The challenge is to get Sussex promoted after five seasons languishing in the second tier. There’s money to play with – or there was until I smashed it on retired Sri Lankan Sanath Jayasuriya, who comes on board as our reserve overseas pro, out-in-the-cold former international Monty Panesar, on a one-year deal and, Scotland batsman George Munsey. The acquisitions have plunged me into the red.
First up are the layabout students of Oxford University and I really need to set a marker for my regime here.
Famously, Evelyn Waugh said in Brideshead Revisited that, “Oxford, in those days, was still a city of aquatint. In her spacious and quiet streets men walked and spoke as they had done in Newman’s day; her autumnal mists, her grey springtime, and the rare glory of her summer days… which gave our laughter its resonance, and carried it still, joyously, over the intervening clamour.”
But we’ve dragged them to Hove, so the best they can hope for is to be dive-bombed by seagulls while eating congealing fish and chips on the seafront. They could have had a pint in the majestic Sussex Cricketer’s pub, which stood at the gates to the ground in bucolic heaven. But some spanner has demolished it to build 37 flats, in a move I would definitely have nixed if this was the real world.
Losing the toss, the layabouts decide to bat. They start well, openers Alex Fortune and Phillip Christie getting decent scores of 38 from 85 and 30 from 52 respectively.
However, our professional pride kicks in and David Wiese leads the charge with 4 wickets for 34, ably supported by the other bowlers, including new recruit Ravi Bopara, who all take one each as the students lose wickets in clusters. They’re all out for 132.
After a luscious lunch, our own Philip – Salt this one – and Luke Wells go after the youngsters. Wells at two, hits hard and takes Oxford for 95 off 100 balls before getting caught by Jack Bond off the bowling of Carl March, a 17 year old number three batsman who concedes 49 runs from his six overs.
Our own number three, South African Stiaan van Zyl, supports the still blazing Salt (140* at close of play off 120 deliveries) and we declare on 279 for 1 off 50 overs, and invite the students to bat again at the start of Day Two.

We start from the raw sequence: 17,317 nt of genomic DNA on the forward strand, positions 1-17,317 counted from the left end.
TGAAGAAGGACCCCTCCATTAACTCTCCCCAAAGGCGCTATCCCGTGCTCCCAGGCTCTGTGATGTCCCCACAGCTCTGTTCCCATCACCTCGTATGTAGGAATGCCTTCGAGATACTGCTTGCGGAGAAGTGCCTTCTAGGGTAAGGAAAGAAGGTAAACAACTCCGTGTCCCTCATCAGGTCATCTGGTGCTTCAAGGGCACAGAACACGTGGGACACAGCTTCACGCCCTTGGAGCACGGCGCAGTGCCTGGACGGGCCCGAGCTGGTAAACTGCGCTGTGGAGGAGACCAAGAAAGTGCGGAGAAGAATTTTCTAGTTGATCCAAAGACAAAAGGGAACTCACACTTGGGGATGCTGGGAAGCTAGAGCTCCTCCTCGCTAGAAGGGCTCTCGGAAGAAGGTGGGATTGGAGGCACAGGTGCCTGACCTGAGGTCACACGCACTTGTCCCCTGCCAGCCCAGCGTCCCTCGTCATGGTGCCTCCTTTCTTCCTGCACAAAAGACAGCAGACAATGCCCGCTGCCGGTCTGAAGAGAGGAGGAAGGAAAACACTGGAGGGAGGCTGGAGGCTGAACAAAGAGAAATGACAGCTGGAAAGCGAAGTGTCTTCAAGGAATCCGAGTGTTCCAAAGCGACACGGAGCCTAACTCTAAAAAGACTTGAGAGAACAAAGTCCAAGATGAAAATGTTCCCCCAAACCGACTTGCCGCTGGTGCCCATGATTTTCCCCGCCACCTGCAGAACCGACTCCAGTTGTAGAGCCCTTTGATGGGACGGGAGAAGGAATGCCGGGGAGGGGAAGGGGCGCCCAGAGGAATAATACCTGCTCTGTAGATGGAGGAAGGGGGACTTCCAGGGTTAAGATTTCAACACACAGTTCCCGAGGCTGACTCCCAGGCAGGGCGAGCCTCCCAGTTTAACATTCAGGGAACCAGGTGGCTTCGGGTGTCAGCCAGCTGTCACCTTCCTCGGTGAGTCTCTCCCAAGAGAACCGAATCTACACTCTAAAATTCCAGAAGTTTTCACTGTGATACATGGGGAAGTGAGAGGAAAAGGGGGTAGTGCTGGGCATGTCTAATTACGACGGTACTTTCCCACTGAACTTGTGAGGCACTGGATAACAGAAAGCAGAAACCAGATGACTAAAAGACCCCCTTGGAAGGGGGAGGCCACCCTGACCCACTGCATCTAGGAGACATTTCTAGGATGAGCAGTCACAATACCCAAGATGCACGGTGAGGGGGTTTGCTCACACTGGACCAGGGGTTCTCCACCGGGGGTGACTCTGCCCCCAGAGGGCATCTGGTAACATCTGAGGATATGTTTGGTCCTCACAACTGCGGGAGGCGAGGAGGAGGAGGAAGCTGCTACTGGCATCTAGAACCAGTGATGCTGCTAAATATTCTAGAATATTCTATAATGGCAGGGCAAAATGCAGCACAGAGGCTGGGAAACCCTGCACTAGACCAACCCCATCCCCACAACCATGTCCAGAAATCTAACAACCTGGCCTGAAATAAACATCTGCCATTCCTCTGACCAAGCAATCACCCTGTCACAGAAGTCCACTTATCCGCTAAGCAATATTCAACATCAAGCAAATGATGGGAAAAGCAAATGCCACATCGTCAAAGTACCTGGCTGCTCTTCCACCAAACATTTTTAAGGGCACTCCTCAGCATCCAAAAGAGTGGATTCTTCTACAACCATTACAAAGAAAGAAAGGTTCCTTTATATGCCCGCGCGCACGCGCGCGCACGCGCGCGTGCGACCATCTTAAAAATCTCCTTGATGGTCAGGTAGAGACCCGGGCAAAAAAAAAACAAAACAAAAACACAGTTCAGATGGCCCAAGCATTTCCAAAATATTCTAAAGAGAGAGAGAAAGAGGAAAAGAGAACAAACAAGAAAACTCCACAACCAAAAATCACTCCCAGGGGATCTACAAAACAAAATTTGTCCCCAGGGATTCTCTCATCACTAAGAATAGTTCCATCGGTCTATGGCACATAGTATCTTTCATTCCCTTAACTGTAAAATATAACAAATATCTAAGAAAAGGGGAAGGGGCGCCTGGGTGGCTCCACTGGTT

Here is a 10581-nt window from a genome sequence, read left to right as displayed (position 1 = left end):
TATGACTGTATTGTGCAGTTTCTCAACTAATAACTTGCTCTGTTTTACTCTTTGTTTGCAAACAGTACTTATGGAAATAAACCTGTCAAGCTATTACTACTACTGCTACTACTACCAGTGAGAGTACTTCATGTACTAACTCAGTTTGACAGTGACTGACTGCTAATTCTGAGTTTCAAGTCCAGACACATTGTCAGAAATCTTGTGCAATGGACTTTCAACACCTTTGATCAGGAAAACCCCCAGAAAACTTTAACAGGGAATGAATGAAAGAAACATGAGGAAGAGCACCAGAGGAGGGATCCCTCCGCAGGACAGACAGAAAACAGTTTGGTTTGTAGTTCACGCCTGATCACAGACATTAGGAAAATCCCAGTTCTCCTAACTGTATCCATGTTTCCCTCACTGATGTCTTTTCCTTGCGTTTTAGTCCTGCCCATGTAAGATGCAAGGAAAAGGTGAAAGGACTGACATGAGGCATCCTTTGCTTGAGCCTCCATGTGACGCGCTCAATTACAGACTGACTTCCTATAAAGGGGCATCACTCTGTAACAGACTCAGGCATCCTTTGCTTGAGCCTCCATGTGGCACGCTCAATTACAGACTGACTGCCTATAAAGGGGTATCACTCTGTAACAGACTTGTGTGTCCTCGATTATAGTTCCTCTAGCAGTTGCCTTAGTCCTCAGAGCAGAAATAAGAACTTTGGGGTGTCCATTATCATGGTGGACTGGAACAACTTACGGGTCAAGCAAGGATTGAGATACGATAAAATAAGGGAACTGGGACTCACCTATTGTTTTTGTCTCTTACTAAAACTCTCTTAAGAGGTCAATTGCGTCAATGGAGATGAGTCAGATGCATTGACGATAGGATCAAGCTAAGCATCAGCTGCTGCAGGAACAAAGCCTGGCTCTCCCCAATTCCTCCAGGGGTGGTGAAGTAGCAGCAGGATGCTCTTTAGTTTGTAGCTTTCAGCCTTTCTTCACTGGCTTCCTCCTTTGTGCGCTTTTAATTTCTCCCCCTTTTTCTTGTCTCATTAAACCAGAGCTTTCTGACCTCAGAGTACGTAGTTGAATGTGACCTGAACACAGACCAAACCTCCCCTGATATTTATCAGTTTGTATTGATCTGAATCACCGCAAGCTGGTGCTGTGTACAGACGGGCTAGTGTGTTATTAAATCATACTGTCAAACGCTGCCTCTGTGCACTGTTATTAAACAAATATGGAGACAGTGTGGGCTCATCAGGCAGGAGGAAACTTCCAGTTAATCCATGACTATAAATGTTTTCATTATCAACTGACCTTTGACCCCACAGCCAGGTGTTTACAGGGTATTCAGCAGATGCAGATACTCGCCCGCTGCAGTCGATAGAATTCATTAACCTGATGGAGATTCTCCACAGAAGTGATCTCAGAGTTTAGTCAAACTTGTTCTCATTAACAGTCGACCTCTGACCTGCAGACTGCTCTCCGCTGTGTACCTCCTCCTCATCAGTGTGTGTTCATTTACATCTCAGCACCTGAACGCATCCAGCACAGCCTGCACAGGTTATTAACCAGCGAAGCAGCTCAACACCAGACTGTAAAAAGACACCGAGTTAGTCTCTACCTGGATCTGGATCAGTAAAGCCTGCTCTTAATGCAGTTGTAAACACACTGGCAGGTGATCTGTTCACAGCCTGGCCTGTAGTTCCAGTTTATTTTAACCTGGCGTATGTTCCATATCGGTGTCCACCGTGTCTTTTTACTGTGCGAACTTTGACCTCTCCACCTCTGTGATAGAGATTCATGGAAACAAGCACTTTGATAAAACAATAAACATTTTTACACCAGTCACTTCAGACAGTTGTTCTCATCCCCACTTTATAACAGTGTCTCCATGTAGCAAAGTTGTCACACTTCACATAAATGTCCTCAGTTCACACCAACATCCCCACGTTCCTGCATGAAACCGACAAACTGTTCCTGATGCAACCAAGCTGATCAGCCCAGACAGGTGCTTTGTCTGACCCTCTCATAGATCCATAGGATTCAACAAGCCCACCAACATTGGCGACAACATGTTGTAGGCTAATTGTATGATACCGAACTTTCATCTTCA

In the second innings, Oxford again start well amassing 53-0. Fortune is then trapped lbw by the still fiery Wiese for 33 and he then takes March for a duck, to record a double wicket maiden.
A maiden from 23-year-old George Garton is followed by Wiese taking his third wicket, which is not too shabby. His figures currently read 3 for 6 off 3.
Garton then has Roy Nicolson, another 17-year-old, caught for a duck as the students wobble again at 60 for 4.
Part timer off spinner Travis Head is brought on to turn his arm over. Although I think this may not be tactical greatness, as he is milked for 8 runs, he lures the superbly named Robin Rafferty into a false stroke and gets a wicket.
Head is the sort of bowler around whom things happen – in this case getting smacked for 19 off 2. How and why this Australian international has bowled 775 overs in First Class cricket (21 in Test matches for God’s sake) – for the small matter of 3007 runs conceded – is beyond me.
After lunch on Day Two and still leading by 32, Wiese comes back on and fires one into Bond’s pads half way up middle stump. The handy youngster goes for 25 off 47 and we’re into the tail proper.
But we fail to turn the screw. Gaston has two decent LBW shouts turned down and Oxford go into the lead as the clock strikes 14:30. We will have to bat again which is, frankly, a touch impolite.
Finally, Ravi pops up and traps their number 10 Horace Wheatley for 5. At 21, the surely state educated Horace actually averages more in First Class cricket than their number three, and Oxford might want to look at that for the future.
Anyway, OMCCU are all out for 152, a lead of five.
Grumbling thus ensues from both Wells and Salt as they strap on their pads for 6 runs. Salt opens with a savage boundary and single, but can’t squeeze the last run. Wells makes no mistake and the pair finishes 5 and 4 not out respectively.
What have we learned?
What have we learned from this adventure? Not a lot. We’ve learned that our top order can destroy the bowling of some half decent teenagers. We have learned that international cricketers mainly in their thirties can rip through a, possibly still hung-over, university side and we have learned that Oxford University’s cricket have some fantastically named youngsters in their side.
Aside from that? I think it is fair to say that there may well be tougher challenges ahead.